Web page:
A Passionate Hobby Becomes Something Big for Local Developer
After 50 years of collecting advertising pieces from around the world, Michael Pollack was awarded the Guinness World Records title for the Largest Collection of Advertising Statues in the world with 8,917 pieces.
Pollack started collecting vintage advertising memorabilia at the age of 12. As a young entrepreneur, he would buy electric beer signs at the flea market in San Jose, California, for a few dollars and then spend several hours fixing them up for resale to antique stores for a substantial profit.
At 23, Pollack’s hobby transformed into a significant business venture when he discovered a whole warehouse filled with more than 150 animated, life-size advertising figures made by the Paul Stanley Company from the 1940s and 1950s.
“I couldn’t believe we found the long-lost Paul Stanley collection,” said Pollack.
The simple beginning of collecting pieces from flea markets ultimately became a worldwide search for the missing advertising pieces in his incredible collection. His travels have taken him all over the world, including Asia, Europe and Russia looking for pieces to add to his ever-growing three-dimensional advertising collection, some dating back to the 1800s.
Pieces like the life-size Bosch statue he brought back from Germany. It’s a pre-World War II piece that someone in Germany had the presence of mind to protect during the war by concealing inside a coffin in a basement of an old dilapidated brick building in East Berlin.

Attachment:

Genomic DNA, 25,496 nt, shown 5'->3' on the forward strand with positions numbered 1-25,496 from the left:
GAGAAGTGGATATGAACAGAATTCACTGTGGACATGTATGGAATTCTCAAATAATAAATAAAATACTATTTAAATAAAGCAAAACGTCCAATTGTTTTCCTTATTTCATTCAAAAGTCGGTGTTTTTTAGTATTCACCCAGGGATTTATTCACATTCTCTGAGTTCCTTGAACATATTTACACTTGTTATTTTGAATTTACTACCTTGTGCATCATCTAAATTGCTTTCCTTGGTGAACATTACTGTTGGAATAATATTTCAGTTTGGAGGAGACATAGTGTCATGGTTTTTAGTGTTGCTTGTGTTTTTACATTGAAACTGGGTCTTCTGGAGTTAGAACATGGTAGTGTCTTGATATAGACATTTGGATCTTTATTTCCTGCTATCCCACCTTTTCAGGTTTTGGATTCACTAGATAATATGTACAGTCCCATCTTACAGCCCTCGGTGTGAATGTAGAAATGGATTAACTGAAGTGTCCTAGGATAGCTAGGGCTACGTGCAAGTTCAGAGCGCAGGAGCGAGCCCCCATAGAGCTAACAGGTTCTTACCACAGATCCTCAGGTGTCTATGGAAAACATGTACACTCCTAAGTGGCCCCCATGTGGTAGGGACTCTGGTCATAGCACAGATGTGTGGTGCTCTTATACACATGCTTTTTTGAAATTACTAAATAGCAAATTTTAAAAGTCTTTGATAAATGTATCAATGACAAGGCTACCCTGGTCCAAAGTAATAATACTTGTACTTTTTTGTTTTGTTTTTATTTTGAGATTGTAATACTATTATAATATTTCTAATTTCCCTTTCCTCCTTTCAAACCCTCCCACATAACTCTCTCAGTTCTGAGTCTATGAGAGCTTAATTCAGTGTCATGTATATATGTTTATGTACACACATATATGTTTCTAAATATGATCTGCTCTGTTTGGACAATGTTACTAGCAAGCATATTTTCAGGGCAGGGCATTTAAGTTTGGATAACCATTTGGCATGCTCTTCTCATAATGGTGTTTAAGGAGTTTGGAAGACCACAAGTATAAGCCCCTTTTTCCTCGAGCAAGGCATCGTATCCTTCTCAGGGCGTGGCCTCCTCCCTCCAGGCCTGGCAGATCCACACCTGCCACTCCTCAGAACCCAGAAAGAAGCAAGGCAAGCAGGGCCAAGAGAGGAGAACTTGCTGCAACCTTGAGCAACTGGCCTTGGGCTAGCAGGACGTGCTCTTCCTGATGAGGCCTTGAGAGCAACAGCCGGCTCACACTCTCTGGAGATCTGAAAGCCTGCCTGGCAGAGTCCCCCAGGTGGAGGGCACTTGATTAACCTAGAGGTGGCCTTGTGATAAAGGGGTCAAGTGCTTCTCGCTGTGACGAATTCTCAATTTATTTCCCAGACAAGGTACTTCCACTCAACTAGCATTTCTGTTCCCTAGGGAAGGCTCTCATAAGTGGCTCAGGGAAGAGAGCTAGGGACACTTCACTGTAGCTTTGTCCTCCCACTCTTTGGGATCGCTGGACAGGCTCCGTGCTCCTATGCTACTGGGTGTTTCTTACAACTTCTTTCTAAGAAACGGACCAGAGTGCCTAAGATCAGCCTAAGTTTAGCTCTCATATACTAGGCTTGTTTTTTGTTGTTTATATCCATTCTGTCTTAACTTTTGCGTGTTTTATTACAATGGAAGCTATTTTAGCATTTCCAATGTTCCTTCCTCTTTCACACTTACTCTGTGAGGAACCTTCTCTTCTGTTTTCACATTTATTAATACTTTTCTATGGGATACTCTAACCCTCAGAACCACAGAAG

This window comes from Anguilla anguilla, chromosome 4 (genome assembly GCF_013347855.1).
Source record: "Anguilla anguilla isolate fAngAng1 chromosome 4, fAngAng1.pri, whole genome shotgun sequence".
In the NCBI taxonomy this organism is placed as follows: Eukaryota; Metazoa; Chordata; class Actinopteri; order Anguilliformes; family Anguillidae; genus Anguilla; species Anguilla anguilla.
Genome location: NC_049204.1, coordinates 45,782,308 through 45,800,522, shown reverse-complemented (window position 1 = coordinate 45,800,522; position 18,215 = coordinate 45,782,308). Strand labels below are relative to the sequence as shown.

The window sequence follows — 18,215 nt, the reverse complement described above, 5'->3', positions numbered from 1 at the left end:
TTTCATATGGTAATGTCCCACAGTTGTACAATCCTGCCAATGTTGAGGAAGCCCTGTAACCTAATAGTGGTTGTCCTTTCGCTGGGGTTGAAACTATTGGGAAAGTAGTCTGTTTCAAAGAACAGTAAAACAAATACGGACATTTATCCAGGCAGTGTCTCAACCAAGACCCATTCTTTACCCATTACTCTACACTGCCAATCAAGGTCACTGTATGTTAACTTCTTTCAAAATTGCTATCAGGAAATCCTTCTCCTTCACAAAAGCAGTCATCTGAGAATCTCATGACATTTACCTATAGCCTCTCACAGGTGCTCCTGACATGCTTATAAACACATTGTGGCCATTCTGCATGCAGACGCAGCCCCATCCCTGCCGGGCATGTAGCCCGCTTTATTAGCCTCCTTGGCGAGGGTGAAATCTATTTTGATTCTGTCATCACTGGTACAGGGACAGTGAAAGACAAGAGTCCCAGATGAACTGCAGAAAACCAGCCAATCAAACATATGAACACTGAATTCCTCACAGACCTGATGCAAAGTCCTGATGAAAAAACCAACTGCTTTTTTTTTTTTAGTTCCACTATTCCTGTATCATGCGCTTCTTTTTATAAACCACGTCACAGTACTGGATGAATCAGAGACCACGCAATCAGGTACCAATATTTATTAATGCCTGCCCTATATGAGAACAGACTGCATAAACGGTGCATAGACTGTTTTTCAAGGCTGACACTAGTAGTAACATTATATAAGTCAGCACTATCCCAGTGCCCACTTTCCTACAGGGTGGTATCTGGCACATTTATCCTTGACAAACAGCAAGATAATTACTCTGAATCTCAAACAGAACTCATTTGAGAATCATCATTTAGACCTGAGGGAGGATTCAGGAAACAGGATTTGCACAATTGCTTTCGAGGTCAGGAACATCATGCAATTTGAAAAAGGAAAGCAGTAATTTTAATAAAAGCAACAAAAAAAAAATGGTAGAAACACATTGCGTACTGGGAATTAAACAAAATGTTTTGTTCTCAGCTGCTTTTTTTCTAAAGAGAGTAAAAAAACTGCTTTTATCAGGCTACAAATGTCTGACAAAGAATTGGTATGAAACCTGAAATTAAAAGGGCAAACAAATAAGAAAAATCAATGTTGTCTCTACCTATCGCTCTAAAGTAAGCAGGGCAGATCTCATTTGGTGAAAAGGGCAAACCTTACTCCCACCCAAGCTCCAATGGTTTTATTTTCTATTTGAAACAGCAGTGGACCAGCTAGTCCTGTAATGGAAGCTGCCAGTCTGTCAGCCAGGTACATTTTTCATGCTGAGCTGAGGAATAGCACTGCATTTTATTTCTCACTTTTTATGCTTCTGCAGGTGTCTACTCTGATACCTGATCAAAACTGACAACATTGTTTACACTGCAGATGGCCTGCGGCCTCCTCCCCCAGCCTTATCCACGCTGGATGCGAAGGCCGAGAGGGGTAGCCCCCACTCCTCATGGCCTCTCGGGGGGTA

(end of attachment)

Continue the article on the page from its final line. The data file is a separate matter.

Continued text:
Among the favorites are the mechanical Barringer Displays that were never sold but only leased to jewelry stores between 1937 thru 1977.
Almost 40 years after purchasing that warehouse filled with the rare Paul Stanley displays, Pollack’s three-dimensional collection is exhibited in his personal advertising museum, which is secured and always at the perfect temperature for preservation. It is truly a treat for your eyes, as well as your senses, when the light switches are turned on and the room comes to life with the sights and sounds of advertising history.
The collection is not open to the public but being a true philanthropist, Pollack will occasionally host private charitable events in the museum. Select pieces are often handpicked and showcased at his Pollack Tempe Cinemas, located on the southeast corner of McClintock and Elliot roads. The collection can also be viewed at PollackAdvertisingMuseum.com.
“I wouldn’t call it a hobby,” said Pollack, “I have always been fascinated with advertising and it’s more like I am the curator of all of this incredible history. My goal when I started collecting was to preserve advertising pieces from around the world for future generations. It never occurred to me that I was going to set a world record someday.”
Although only Pollack knows the true value of his collection, his response to the question is always, “priceless because it’s not for sale.”